Eggnog for Dogs: Yes or No?

A tip for calming anxious dogs has been circulating on the Internet for several years: a sip of eggnog. Dog trainer Martin Rütter also advises this. Find out what this is all about and why alcohol is not a good idea for dogs here.

Eggnog for dogs: controversial sedative on New Year’s Eve

A sip of eggnog for dogs against the fear of New Year’s Eve bangs: What sounds like a joke is a tip widely used on the internet and in the media to calm dogs down with a small amount of alcohol. The proponents of this unusual home remedy include dog trainer Martin Rütter, who attracted a lot of media attention with his recommendation at the end of 2019.

Give your dog eggnog on New Year’s Eve

But what effect is egg liqueur supposed to have for dogs anyway? It’s about the calming and anti-anxiety effects of alcohol. A small amount of eggnog – about one to two tablespoons for a 15-kilogram dog – should calm the animal. However, this method of calming down is controversial as alcohol can be dangerous for dogs.

Eggnog for dogs: does the dosage matter?

Martin Rütter appeals to the veterinarian Rückert and recommends dogs to give “a shot” or a “pinch” eggnog to calm them down. Under no circumstances should you “run it by the liter” or “give the dog the whole bottle”.

Table: Eggnog for dogs

What this means in concrete terms is circulating in certain tables on the Internet:

Dogs up to 25 kg: bodyweight in kg x 0.4 x 100 / percent of alcohol = total amount of egg liqueur to be administered in ml

Dogs from 26-50 kg: bodyweight in kg x 0.3 x 100 / percent of alcohol = total amount of egg liqueur to be administered in ml

Dogs over 50 kg: bodyweight in kg x 0.2 x 100 / percent of alcohol = total amount of egg liqueur to be administered in ml

Play it safe and don’t experiment with your dog!

Alcohol in eggnog is dangerous for dogs

Basically, alcoholic beverages have no place on the menu of pets. Many dogs like the taste of eggnog or beer, but alcohol is poorly tolerated by dogs. Although there is a lack of meaningful studies on the effects of alcohol in dogs, one thing is certain: if the dog consumes too much alcohol, it will become intoxicated and the liver will be stressed.

An intoxicated dog is likely to wake up with a hangover and experience headaches and nausea as a result of consuming alcohol.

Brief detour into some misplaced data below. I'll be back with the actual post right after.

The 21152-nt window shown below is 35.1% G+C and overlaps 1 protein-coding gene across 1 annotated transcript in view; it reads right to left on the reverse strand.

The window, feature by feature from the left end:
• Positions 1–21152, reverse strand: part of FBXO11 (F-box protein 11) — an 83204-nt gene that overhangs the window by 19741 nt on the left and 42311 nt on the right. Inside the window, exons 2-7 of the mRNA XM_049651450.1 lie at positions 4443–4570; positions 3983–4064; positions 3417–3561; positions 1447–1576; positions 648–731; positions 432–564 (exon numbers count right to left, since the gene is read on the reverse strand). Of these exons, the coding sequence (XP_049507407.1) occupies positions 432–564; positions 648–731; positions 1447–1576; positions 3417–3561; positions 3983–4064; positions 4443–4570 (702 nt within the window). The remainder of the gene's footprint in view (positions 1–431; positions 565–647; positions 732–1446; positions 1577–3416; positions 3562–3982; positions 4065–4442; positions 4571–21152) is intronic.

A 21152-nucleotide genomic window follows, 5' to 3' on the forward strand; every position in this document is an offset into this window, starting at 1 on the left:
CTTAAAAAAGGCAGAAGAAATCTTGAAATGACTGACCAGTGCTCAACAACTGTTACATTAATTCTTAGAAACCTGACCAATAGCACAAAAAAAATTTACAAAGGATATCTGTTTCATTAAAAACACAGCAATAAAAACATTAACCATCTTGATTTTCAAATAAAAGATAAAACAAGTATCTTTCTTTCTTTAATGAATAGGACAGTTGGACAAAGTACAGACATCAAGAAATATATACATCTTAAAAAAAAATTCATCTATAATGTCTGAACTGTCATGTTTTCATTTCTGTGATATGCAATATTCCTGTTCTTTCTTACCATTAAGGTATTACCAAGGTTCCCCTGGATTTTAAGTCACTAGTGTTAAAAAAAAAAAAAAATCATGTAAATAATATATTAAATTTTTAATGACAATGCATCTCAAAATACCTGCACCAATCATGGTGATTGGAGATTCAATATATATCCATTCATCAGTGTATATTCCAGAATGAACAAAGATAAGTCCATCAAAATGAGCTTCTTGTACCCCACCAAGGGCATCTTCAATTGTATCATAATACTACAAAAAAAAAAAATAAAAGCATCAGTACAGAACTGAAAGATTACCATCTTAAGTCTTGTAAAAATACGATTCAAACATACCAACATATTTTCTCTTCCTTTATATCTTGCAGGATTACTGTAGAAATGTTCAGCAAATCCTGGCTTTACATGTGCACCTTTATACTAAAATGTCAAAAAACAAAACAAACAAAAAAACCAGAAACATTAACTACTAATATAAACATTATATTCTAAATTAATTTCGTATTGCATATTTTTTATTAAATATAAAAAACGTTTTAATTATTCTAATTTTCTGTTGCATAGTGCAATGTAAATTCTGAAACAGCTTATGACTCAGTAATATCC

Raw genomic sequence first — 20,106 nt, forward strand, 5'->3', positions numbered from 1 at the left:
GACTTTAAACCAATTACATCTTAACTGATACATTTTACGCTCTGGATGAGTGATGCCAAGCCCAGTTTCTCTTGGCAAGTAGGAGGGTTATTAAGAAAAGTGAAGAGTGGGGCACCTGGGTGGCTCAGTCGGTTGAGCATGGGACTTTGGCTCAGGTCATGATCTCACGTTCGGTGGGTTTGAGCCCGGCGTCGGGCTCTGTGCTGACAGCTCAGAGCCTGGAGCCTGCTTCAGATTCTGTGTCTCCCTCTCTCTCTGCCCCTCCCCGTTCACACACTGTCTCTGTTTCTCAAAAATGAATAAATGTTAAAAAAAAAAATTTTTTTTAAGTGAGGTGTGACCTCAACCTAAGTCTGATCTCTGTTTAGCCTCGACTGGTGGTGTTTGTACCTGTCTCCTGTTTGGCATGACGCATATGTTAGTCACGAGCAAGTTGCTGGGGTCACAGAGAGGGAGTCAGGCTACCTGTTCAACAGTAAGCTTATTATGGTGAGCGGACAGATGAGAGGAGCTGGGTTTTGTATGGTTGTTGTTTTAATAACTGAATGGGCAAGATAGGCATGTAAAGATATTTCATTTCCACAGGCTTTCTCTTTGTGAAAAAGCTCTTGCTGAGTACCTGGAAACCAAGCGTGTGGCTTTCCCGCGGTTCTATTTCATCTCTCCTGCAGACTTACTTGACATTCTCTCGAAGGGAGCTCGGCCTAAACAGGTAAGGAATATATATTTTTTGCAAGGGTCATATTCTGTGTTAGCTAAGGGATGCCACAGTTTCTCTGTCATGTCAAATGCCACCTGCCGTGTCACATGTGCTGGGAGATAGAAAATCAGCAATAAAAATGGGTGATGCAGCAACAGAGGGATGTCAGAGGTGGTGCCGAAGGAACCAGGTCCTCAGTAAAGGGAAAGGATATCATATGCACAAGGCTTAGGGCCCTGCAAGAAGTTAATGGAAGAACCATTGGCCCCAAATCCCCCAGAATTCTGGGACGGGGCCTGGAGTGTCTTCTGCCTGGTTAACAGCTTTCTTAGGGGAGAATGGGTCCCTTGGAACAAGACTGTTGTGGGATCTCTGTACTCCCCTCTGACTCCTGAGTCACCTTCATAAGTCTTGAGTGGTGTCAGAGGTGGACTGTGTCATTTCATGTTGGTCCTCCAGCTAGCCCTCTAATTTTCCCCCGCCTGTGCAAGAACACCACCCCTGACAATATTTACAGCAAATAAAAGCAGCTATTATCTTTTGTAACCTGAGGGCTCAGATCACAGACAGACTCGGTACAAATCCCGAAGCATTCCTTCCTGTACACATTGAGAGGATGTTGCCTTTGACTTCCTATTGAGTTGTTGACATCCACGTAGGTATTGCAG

Veterinarians are therefore critical of the tip to calm the dog down with eggnog or other alcohol on New Year’s Eve. Celina del Amo, veterinarian, author, and expert in behavior therapy for dogs and cats, explicitly warns against the use of alcohol in dogs. According to the veterinarian, possible side effects of too high a dose of alcohol include “significantly poorer concentration and memory performance (= poorer obedience), disorientation and movement disorders” (source: “Measures for noise anxiety problems”, WDT specialist article, WDT News, 4/2019).

In addition, previous illnesses such as inflammation of the pancreas (pancreatitis) and chronic bowel inflammation (IBD) could be made worse by the administration of alcohol.

Soothe dog on New Year’s Eve without eggnog

Is your dog scared and panic quickly on New Year’s Eve and New Year? Fear of noise is common in dogs. Instead of the controversial sedative eggnog, you should use other methods to protect your dog. With these tips you can calm your dog down on New Year’s Eve without any alcohol:

The dog feels safest in its familiar surroundings. Forget about trips on New Year’s Eve and stay at home with your four-legged friend.

For many dogs, anxiety is compounded by being alone. Don’t leave your pet alone at home for New Year’s Eve, stay close by.

Dogs react to the behavior of their caregiver. Mum and dad should behave as normally as possible and not talk to the dog excessively.
Create quiet zones and accept when your four-legged friend withdraws to his dog bed or some other quiet place.

Try to distract your pet from the fear and loud noises, for example by doing little search games with treats.

If you are very afraid, it may be useful to administer medication to support you. Discuss with your veterinarian which natural or prescription supplements are appropriate and stick to the dosage indicated.

Alice White

Written by Alice White

Alice White, a devoted pet lover and writer, has turned her boundless affection for animals into a fulfilling career. Originally dreaming of wildlife, her limited scientific background led her to specialize in animal literature. Now she happily spends her days researching and writing about various creatures, living her dream.

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